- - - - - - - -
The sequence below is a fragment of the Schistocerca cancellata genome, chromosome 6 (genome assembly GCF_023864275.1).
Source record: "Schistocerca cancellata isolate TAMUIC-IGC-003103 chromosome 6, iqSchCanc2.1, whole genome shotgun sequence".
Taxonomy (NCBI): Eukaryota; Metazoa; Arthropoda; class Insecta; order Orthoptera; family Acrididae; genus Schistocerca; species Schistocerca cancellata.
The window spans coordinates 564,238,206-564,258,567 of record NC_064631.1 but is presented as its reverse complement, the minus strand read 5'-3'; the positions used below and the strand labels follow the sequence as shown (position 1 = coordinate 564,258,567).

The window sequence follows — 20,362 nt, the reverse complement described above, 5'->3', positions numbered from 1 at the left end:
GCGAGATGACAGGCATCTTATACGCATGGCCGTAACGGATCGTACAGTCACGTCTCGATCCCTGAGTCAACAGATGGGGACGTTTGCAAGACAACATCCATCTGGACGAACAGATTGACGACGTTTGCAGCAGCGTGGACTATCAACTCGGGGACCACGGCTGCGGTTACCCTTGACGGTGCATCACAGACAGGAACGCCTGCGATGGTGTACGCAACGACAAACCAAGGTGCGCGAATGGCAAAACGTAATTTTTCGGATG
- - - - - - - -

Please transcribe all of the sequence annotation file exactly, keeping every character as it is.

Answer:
The sequence below is a fragment of the Schistocerca cancellata genome, chromosome 6 (genome assembly GCF_023864275.1).
Source record: "Schistocerca cancellata isolate TAMUIC-IGC-003103 chromosome 6, iqSchCanc2.1, whole genome shotgun sequence".
Taxonomy (NCBI): Eukaryota; Metazoa; Arthropoda; class Insecta; order Orthoptera; family Acrididae; genus Schistocerca; species Schistocerca cancellata.
The window spans coordinates 564,238,206-564,258,567 of record NC_064631.1 but is presented as its reverse complement, the minus strand read 5'-3'; the positions used below and the strand labels follow the sequence as shown (position 1 = coordinate 564,258,567).

The window sequence follows — 20,362 nt, the reverse complement described above, 5'->3', positions numbered from 1 at the left end:
GCGAGATGACAGGCATCTTATACGCATGGCCGTAACGGATCGTACAGTCACGTCTCGATCCCTGAGTCAACAGATGGGGACGTTTGCAAGACAACATCCATCTGGACGAACAGATTGACGACGTTTGCAGCAGCGTGGACTATCAACTCGGGGACCACGGCTGCGGTTACCCTTGACGGTGCATCACAGACAGGAACGCCTGCGATGGTGTACGCAACGACAAACCAAGGTGCGCGAATGGCAAAACGTAATTTTTCGGATG